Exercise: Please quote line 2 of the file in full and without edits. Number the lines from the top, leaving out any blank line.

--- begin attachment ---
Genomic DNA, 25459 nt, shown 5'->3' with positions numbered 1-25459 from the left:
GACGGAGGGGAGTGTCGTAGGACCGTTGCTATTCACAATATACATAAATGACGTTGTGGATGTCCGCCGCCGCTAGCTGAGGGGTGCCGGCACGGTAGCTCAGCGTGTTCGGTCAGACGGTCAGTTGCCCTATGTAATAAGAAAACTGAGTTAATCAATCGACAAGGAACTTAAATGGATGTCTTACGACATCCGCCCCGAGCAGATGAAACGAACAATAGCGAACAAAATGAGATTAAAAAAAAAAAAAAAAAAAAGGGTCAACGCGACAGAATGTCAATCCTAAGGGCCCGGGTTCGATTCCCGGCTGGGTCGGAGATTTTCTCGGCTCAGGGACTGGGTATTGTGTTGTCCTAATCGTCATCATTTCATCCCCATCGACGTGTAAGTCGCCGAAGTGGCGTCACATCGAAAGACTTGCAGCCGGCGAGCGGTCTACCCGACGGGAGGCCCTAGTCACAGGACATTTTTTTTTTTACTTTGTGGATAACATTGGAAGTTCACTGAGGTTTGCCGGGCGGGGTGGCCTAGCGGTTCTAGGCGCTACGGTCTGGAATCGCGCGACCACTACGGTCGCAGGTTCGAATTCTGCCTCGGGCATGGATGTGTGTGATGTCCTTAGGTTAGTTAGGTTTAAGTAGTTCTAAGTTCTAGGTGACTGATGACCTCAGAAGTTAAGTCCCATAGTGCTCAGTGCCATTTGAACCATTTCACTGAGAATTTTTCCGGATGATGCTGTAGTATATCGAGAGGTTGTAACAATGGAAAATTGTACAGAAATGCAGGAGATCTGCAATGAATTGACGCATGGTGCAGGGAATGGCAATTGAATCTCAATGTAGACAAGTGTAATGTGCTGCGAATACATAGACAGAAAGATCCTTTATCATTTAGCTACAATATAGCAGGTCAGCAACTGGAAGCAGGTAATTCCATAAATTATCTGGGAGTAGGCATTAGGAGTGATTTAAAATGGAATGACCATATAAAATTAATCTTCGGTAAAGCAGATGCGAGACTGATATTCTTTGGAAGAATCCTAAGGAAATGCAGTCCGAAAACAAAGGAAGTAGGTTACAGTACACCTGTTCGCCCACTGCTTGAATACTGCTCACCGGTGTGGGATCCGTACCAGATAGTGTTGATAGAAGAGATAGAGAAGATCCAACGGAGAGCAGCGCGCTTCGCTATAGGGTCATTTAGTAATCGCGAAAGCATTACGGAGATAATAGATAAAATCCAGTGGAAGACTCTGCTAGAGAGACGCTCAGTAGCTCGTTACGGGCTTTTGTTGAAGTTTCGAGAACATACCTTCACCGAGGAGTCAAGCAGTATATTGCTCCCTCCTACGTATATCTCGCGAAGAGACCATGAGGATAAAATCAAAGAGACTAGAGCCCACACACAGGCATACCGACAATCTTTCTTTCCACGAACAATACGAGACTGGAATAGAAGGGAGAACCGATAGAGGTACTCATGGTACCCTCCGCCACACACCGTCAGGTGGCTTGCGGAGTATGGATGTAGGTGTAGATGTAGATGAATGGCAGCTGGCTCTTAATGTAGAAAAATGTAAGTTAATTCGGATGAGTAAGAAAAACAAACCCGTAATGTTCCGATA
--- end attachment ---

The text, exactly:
GACGGAGGGGAGTGTCGTAGGACCGTTGCTATTCACAATATACATAAATGACGTTGTGGATGTCCGCCGCCGCTAGCTGAGGGGTGCCGGCACGGTAGCTCAGCGTGTTCGGTCAGACGGTCAGTTGCCCTATGTAATAAGAAAACTGAGTTAATCAATCGACAAGGAACTTAAATGGATGTCTTACGACATCCGCCCCGAGCAGATGAAACGAACAATAGCGAACAAAATGAGATTAAAAAAAAAAAAAAAAAAAAGGGTCAACGCGACAGAATGTCAATCCTAAGGGCCCGGGTTCGATTCCCGGCTGGGTCGGAGATTTTCTCGGCTCAGGGACTGGGTATTGTGTTGTCCTAATCGTCATCATTTCATCCCCATCGACGTGTAAGTCGCCGAAGTGGCGTCACATCGAAAGACTTGCAGCCGGCGAGCGGTCTACCCGACGGGAGGCCCTAGTCACAGGACATTTTTTTTTTTACTTTGTGGATAACATTGGAAGTTCACTGAGGTTTGCCGGGCGGGGTGGCCTAGCGGTTCTAGGCGCTACGGTCTGGAATCGCGCGACCACTACGGTCGCAGGTTCGAATTCTGCCTCGGGCATGGATGTGTGTGATGTCCTTAGGTTAGTTAGGTTTAAGTAGTTCTAAGTTCTAGGTGACTGATGACCTCAGAAGTTAAGTCCCATAGTGCTCAGTGCCATTTGAACCATTTCACTGAGAATTTTTCCGGATGATGCTGTAGTATATCGAGAGGTTGTAACAATGGAAAATTGTACAGAAATGCAGGAGATCTGCAATGAATTGACGCATGGTGCAGGGAATGGCAATTGAATCTCAATGTAGACAAGTGTAATGTGCTGCGAATACATAGACAGAAAGATCCTTTATCATTTAGCTACAATATAGCAGGTCAGCAACTGGAAGCAGGTAATTCCATAAATTATCTGGGAGTAGGCATTAGGAGTGATTTAAAATGGAATGACCATATAAAATTAATCTTCGGTAAAGCAGATGCGAGACTGATATTCTTTGGAAGAATCCTAAGGAAATGCAGTCCGAAAACAAAGGAAGTAGGTTACAGTACACCTGTTCGCCCACTGCTTGAATACTGCTCACCGGTGTGGGATCCGTACCAGATAGTGTTGATAGAAGAGATAGAGAAGATCCAACGGAGAGCAGCGCGCTTCGCTATAGGGTCATTTAGTAATCGCGAAAGCATTACGGAGATAATAGATAAAATCCAGTGGAAGACTCTGCTAGAGAGACGCTCAGTAGCTCGTTACGGGCTTTTGTTGAAGTTTCGAGAACATACCTTCACCGAGGAGTCAAGCAGTATATTGCTCCCTCCTACGTATATCTCGCGAAGAGACCATGAGGATAAAATCAAAGAGACTAGAGCCCACACACAGGCATACCGACAATCTTTCTTTCCACGAACAATACGAGACTGGAATAGAAGGGAGAACCGATAGAGGTACTCATGGTACCCTCCGCCACACACCGTCAGGTGGCTTGCGGAGTATGGATGTAGGTGTAGATGTAGATGAATGGCAGCTGGCTCTTAATGTAGAAAAATGTAAGTTAATTCGGATGAGTAAGAAAAACAAACCCGTAATGTTCCGATA